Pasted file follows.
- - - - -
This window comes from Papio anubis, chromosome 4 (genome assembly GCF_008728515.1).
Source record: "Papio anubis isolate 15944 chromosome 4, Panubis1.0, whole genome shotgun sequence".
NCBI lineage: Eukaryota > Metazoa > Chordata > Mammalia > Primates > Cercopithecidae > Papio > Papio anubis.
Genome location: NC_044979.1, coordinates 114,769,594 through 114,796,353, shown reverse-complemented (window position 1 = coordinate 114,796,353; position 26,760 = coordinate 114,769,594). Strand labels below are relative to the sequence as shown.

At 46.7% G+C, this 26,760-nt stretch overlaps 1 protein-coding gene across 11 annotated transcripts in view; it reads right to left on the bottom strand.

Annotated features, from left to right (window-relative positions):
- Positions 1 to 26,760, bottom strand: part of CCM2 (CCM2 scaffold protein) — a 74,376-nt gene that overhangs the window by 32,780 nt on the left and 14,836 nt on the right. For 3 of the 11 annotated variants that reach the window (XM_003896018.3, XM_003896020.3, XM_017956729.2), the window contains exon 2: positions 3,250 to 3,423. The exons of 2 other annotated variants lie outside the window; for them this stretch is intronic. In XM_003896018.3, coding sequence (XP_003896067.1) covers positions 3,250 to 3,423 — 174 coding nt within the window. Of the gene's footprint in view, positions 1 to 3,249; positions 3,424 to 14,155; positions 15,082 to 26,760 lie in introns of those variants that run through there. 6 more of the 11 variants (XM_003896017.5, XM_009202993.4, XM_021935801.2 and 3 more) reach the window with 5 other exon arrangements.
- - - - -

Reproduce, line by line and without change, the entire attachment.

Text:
This window comes from Papio anubis, chromosome 4 (genome assembly GCF_008728515.1).
Source record: "Papio anubis isolate 15944 chromosome 4, Panubis1.0, whole genome shotgun sequence".
NCBI lineage: Eukaryota > Metazoa > Chordata > Mammalia > Primates > Cercopithecidae > Papio > Papio anubis.
Genome location: NC_044979.1, coordinates 114,769,594 through 114,796,353, shown reverse-complemented (window position 1 = coordinate 114,796,353; position 26,760 = coordinate 114,769,594). Strand labels below are relative to the sequence as shown.

At 46.7% G+C, this 26,760-nt stretch overlaps 1 protein-coding gene across 11 annotated transcripts in view; it reads right to left on the bottom strand.

Annotated features, from left to right (window-relative positions):
- Positions 1 to 26,760, bottom strand: part of CCM2 (CCM2 scaffold protein) — a 74,376-nt gene that overhangs the window by 32,780 nt on the left and 14,836 nt on the right. For 3 of the 11 annotated variants that reach the window (XM_003896018.3, XM_003896020.3, XM_017956729.2), the window contains exon 2: positions 3,250 to 3,423. The exons of 2 other annotated variants lie outside the window; for them this stretch is intronic. In XM_003896018.3, coding sequence (XP_003896067.1) covers positions 3,250 to 3,423 — 174 coding nt within the window. Of the gene's footprint in view, positions 1 to 3,249; positions 3,424 to 14,155; positions 15,082 to 26,760 lie in introns of those variants that run through there. 6 more of the 11 variants (XM_003896017.5, XM_009202993.4, XM_021935801.2 and 3 more) reach the window with 5 other exon arrangements.